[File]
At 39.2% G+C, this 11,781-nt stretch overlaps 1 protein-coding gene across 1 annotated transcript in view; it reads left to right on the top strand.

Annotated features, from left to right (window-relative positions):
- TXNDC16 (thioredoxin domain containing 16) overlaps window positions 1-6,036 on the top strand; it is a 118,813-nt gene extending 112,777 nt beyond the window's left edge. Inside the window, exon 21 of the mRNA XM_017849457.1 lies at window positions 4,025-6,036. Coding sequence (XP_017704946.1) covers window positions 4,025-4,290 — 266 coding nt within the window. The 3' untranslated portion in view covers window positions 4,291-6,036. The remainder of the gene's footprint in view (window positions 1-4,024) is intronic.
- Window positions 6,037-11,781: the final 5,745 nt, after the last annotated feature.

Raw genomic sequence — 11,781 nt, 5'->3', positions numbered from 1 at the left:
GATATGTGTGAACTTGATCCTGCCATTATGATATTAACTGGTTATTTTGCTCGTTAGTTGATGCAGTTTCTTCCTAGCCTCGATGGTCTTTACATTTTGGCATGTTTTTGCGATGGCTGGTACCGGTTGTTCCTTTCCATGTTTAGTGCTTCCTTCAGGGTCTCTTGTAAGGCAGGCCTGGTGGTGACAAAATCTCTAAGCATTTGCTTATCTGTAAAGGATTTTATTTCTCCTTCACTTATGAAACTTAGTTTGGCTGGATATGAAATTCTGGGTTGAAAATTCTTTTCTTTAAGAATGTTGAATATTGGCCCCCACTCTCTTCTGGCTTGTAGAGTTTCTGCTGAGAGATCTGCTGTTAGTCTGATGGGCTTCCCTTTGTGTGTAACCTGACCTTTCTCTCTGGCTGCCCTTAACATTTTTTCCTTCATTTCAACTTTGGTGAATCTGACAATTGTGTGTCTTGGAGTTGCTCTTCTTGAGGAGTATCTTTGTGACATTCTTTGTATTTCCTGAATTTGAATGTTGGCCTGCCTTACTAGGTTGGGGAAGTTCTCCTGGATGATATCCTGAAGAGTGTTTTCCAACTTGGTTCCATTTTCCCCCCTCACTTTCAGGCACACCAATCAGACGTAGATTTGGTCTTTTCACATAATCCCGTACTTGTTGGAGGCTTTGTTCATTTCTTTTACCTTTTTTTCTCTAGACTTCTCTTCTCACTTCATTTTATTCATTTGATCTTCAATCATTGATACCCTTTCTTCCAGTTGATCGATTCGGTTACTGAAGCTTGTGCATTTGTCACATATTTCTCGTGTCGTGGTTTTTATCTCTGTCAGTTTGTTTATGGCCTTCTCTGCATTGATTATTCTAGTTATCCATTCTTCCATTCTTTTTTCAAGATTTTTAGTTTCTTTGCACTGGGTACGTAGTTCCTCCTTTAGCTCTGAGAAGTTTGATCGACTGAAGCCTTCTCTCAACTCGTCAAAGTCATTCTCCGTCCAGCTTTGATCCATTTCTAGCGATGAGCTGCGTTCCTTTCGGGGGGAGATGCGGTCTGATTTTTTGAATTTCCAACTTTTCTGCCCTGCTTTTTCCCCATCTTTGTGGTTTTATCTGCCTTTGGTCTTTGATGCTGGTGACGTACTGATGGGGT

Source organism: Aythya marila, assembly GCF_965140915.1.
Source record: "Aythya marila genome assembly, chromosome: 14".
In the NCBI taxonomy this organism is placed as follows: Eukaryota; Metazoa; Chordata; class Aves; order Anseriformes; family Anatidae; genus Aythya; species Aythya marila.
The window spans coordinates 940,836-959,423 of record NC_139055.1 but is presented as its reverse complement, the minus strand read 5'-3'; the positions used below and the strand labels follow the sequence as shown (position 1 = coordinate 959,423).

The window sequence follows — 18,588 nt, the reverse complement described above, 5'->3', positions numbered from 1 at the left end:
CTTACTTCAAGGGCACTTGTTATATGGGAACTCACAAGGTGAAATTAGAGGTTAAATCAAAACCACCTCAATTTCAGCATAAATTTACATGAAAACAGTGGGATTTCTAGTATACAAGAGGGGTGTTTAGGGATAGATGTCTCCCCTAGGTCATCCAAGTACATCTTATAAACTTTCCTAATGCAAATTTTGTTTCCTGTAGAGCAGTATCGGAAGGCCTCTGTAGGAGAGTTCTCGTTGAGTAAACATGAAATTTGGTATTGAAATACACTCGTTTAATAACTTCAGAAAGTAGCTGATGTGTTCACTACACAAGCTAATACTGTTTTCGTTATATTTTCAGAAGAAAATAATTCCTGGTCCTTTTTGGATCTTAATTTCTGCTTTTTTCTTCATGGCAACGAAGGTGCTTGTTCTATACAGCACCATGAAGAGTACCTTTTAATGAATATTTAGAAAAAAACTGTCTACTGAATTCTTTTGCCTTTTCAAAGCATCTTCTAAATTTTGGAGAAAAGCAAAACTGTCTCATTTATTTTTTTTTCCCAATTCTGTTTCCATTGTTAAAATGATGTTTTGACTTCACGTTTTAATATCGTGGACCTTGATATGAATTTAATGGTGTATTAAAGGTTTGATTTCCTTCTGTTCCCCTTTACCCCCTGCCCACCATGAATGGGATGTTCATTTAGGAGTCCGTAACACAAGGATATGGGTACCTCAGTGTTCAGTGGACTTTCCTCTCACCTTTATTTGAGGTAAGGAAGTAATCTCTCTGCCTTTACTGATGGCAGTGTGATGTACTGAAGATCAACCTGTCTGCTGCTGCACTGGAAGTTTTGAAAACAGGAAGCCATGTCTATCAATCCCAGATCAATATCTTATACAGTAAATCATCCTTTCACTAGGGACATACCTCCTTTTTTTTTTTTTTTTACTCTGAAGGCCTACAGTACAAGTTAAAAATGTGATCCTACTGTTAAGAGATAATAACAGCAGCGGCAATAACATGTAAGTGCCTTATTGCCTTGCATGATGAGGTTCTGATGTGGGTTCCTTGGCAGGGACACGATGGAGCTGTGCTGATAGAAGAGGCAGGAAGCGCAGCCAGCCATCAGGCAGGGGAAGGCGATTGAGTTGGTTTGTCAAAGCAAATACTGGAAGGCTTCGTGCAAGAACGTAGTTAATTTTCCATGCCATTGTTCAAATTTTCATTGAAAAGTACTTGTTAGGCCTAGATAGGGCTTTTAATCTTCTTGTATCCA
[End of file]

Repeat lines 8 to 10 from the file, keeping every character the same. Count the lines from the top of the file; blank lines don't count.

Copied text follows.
Source record: "Aythya marila genome assembly, chromosome: 14".
In the NCBI taxonomy this organism is placed as follows: Eukaryota; Metazoa; Chordata; class Aves; order Anseriformes; family Anatidae; genus Aythya; species Aythya marila.
The window spans coordinates 940,836-959,423 of record NC_139055.1 but is presented as its reverse complement, the minus strand read 5'-3'; the positions used below and the strand labels follow the sequence as shown (position 1 = coordinate 959,423).